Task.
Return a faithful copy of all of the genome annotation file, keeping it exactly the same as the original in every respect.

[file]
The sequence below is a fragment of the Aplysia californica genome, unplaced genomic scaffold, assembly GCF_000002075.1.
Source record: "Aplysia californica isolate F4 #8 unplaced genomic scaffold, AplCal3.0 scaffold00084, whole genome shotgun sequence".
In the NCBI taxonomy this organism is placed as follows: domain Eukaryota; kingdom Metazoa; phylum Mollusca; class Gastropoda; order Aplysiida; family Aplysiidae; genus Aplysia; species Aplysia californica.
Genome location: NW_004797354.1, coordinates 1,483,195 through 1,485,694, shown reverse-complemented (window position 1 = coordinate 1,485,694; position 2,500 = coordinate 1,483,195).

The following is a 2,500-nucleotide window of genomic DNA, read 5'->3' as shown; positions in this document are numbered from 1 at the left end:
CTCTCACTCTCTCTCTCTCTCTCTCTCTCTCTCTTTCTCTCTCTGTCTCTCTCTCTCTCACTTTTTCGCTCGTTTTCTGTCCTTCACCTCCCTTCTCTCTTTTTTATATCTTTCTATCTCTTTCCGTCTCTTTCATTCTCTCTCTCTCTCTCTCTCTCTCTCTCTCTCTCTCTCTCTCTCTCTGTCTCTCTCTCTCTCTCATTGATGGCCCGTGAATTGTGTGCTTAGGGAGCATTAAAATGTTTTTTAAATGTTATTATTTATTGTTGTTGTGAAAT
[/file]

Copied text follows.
The sequence below is a fragment of the Aplysia californica genome, unplaced genomic scaffold, assembly GCF_000002075.1.
Source record: "Aplysia californica isolate F4 #8 unplaced genomic scaffold, AplCal3.0 scaffold00084, whole genome shotgun sequence".
In the NCBI taxonomy this organism is placed as follows: domain Eukaryota; kingdom Metazoa; phylum Mollusca; class Gastropoda; order Aplysiida; family Aplysiidae; genus Aplysia; species Aplysia californica.
Genome location: NW_004797354.1, coordinates 1,483,195 through 1,485,694, shown reverse-complemented (window position 1 = coordinate 1,485,694; position 2,500 = coordinate 1,483,195).

The following is a 2,500-nucleotide window of genomic DNA, read 5'->3' as shown; positions in this document are numbered from 1 at the left end:
CTCTCACTCTCTCTCTCTCTCTCTCTCTCTCTCTTTCTCTCTCTGTCTCTCTCTCTCTCACTTTTTCGCTCGTTTTCTGTCCTTCACCTCCCTTCTCTCTTTTTTATATCTTTCTATCTCTTTCCGTCTCTTTCATTCTCTCTCTCTCTCTCTCTCTCTCTCTCTCTCTCTCTCTCTCTCTCTGTCTCTCTCTCTCTCTCATTGATGGCCCGTGAATTGTGTGCTTAGGGAGCATTAAAATGTTTTTTAAATGTTATTATTTATTGTTGTTGTGAAAT